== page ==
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A Texas woman who took part in a coronavirus vaccine trial was targeted by anti-vaxxers who used graphic images of a skin condition on her feet to spread fear and misinformation, according to a report.
Patricia, who is in her 30s, participated in a trial for the Pfizer/BioNTech vaccine, but was never administered the actual inoculation. Instead, she received a placebo of saltwater, the BBC reported.
Her gruesome skin condition was therefore unrelated to the jab, according to the report.
The dermatologic nightmare began in late October, when Patricia began feeling pain in her left foot during a stroll with her husband, who thought her shoes might have been rubbing.
But she later noticed that her sole became painfully swollen and a huge blister erupted. Later, her other foot also developed the same condition, which made it difficult for her to walk, the outlet reported.
Patricia visited a number of doctors who mentioned several possible causes, including a bad reaction to a medicine – focusing on the vaccine trial, in which she had received a second jab five days before the blisters appeared.
A GoFundMe page set up to raise money for her medical bills directly tied the blisters to the trial.
“My cousin Patricia, who lives in Texas, was a volunteer in a COVID-19 vaccine study recently and has had a severe adverse reaction; initially it was thought by multiple doctors to have been caused by the injection but now the cause is unclear,” the page reads.
“She has not been able to walk or go to work for almost 4 weeks now because of huge bleeding sores on her feet.”
Patricia agreed with the wording, not realizing how her condition would go viral as it was picked by various fringe elements, including an apocalypse-themed evangelical Christian site that promotes conspiracy theories about vaccines, the pandemic and the US election, the BBC reported.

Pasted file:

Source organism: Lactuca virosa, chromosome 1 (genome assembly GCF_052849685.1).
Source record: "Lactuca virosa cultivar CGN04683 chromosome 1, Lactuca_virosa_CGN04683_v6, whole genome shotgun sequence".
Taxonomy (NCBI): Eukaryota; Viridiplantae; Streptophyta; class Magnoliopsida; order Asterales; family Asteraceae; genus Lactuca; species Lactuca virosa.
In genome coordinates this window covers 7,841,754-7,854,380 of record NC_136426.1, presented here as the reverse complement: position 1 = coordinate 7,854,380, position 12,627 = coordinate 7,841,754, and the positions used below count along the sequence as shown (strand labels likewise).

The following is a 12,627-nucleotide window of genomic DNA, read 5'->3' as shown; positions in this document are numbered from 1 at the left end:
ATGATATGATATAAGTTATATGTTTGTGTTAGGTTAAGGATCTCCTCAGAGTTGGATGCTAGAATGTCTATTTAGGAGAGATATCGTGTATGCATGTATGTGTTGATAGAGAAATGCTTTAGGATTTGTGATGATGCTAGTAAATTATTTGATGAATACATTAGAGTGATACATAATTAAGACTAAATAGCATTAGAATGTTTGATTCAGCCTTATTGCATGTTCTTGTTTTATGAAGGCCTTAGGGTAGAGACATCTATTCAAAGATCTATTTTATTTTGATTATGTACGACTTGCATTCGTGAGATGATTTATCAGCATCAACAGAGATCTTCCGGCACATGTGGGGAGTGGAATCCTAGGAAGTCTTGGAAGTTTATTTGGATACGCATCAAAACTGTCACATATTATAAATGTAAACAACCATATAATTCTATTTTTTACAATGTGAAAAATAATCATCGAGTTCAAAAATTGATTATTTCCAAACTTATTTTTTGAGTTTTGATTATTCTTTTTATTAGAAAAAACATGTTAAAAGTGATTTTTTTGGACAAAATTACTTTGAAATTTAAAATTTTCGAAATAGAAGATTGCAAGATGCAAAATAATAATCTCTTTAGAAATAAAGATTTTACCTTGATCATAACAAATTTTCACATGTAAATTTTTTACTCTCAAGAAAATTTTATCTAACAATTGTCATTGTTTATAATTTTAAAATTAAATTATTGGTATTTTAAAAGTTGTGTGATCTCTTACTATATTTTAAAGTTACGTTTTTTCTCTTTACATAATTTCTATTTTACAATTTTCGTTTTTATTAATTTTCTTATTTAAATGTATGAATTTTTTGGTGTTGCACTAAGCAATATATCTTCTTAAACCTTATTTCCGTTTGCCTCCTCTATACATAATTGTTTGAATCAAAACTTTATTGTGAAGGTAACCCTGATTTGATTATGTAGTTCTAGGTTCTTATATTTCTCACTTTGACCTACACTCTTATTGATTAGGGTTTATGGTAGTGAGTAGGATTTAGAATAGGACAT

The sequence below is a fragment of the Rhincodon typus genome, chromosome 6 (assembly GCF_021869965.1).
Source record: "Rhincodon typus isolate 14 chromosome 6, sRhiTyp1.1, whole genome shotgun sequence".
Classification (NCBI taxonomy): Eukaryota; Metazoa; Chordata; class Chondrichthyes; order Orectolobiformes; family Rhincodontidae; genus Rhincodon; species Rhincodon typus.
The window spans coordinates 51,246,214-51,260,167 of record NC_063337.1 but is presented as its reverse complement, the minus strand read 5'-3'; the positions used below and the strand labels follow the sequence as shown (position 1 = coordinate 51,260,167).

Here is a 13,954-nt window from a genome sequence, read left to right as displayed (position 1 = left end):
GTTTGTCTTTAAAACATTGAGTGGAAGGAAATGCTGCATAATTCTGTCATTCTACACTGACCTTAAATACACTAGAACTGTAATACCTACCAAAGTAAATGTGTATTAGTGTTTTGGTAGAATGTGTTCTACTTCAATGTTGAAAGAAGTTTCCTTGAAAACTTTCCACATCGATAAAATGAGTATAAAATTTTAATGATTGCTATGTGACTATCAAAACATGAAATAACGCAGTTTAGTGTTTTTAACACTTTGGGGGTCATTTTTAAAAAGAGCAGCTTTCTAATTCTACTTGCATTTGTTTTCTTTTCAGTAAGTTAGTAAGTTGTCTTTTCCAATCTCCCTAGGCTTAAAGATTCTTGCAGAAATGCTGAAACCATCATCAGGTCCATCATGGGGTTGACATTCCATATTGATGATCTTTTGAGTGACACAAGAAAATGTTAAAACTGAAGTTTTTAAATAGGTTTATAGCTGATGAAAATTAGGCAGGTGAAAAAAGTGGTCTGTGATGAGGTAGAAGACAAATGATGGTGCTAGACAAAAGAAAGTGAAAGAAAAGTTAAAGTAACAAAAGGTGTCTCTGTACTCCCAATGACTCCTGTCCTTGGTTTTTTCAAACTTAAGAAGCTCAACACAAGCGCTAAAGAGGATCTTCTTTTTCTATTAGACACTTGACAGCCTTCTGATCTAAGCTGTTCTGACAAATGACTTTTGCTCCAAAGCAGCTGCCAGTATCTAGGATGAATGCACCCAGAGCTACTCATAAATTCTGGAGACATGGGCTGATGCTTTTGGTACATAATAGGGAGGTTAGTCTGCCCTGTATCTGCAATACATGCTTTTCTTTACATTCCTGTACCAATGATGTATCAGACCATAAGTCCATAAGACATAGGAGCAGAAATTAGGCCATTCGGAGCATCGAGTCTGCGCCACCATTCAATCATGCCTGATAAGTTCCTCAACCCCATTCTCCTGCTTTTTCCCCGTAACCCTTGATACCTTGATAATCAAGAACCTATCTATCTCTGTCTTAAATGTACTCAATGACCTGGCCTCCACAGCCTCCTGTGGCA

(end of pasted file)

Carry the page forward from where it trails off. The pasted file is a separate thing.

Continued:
The site included passages from the Bible describing Patricia’s feet as having “crusting holes that look a whole lot like the ‘grievous sores’ described in [the book of] Revelation.”
Her online plea continued to spread like wildfire and even ended up being translated in Polish, Portuguese and Romanian.
Patricia’s story was so alarming that Pfizer and her doctors began looking into her participation in the trial. She was informed that she had received a saline placebo, which would not cause her condition, the BBC reported.
“I have to assume some culpability for putting my story out there,” Patricia said. “It’s social media. You share it for one second and it can get picked up and go viral.”
She added: “My injury had nothing to do with the vaccine. My bad. People make mistakes.”
But the torrent of misinformation continued to spread around the world — and she received messages from pseudoscience influencers and abusive trolls, the BBC reported.
Patricia said people called her “an idiot, a drug addict, a convicted felon, con artist, a person of questionable character and worse.”
The anti-vaccine lobby got so bad that she decided to disable her social media profiles.
“The fact that these anti-vaxxers are using this to fuel their agenda is infuriating,” she told the BBC.
GoFundMe, which briefly removed her fund-raising page, has offered a refund to anyone who donated money under the false impression her condition caused by the vaccine trial.
The page has now raised $5,484.
“Patricia is still suffering from the painful skin condition on her feet; however, the cause has become unclear,” an update reads.
“The manufacturer of the vaccine has unblinded her due to this safety concern and it has been discovered she was in the placebo arm of the trial,” it continued.
“Although her dermatologist, emergency room physicians, and a vascular surgeon have told her this was caused by the injection, this apparently is not the case. She will be undergoing further testing and seeing new specialists to get the correct diagnosis and cause.”